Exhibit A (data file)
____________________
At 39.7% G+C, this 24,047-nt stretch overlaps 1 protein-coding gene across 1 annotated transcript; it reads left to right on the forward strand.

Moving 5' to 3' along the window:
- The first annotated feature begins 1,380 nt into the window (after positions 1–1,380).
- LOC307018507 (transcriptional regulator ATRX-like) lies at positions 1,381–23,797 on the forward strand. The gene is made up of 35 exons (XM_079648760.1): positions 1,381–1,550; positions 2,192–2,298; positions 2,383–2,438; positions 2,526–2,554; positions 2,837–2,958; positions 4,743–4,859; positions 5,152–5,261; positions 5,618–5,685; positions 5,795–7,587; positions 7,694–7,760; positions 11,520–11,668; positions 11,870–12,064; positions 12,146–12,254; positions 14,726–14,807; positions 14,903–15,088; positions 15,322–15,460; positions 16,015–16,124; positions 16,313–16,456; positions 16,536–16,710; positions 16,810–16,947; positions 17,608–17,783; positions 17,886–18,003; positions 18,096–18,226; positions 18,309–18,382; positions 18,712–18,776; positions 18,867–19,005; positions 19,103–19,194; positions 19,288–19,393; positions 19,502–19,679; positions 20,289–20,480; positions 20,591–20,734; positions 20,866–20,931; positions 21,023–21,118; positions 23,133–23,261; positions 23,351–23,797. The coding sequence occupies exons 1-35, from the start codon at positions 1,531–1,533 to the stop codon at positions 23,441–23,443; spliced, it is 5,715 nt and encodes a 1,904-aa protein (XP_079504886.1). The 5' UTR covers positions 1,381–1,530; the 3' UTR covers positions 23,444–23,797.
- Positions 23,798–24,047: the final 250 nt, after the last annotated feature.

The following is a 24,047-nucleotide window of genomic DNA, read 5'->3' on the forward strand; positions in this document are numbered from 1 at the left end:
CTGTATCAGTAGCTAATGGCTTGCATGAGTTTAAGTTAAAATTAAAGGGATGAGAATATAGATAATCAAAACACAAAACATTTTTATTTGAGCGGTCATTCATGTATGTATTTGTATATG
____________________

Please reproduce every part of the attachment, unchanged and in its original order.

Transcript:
At 39.7% G+C, this 24,047-nt stretch overlaps 1 protein-coding gene across 1 annotated transcript; it reads left to right on the forward strand.

Moving 5' to 3' along the window:
- The first annotated feature begins 1,380 nt into the window (after positions 1–1,380).
- LOC307018507 (transcriptional regulator ATRX-like) lies at positions 1,381–23,797 on the forward strand. The gene is made up of 35 exons (XM_079648760.1): positions 1,381–1,550; positions 2,192–2,298; positions 2,383–2,438; positions 2,526–2,554; positions 2,837–2,958; positions 4,743–4,859; positions 5,152–5,261; positions 5,618–5,685; positions 5,795–7,587; positions 7,694–7,760; positions 11,520–11,668; positions 11,870–12,064; positions 12,146–12,254; positions 14,726–14,807; positions 14,903–15,088; positions 15,322–15,460; positions 16,015–16,124; positions 16,313–16,456; positions 16,536–16,710; positions 16,810–16,947; positions 17,608–17,783; positions 17,886–18,003; positions 18,096–18,226; positions 18,309–18,382; positions 18,712–18,776; positions 18,867–19,005; positions 19,103–19,194; positions 19,288–19,393; positions 19,502–19,679; positions 20,289–20,480; positions 20,591–20,734; positions 20,866–20,931; positions 21,023–21,118; positions 23,133–23,261; positions 23,351–23,797. The coding sequence occupies exons 1-35, from the start codon at positions 1,531–1,533 to the stop codon at positions 23,441–23,443; spliced, it is 5,715 nt and encodes a 1,904-aa protein (XP_079504886.1). The 5' UTR covers positions 1,381–1,530; the 3' UTR covers positions 23,444–23,797.
- Positions 23,798–24,047: the final 250 nt, after the last annotated feature.

The following is a 24,047-nucleotide window of genomic DNA, read 5'->3' on the forward strand; positions in this document are numbered from 1 at the left end:
CTGTATCAGTAGCTAATGGCTTGCATGAGTTTAAGTTAAAATTAAAGGGATGAGAATATAGATAATCAAAACACAAAACATTTTTATTTGAGCGGTCATTCATGTATGTATTTGTATATG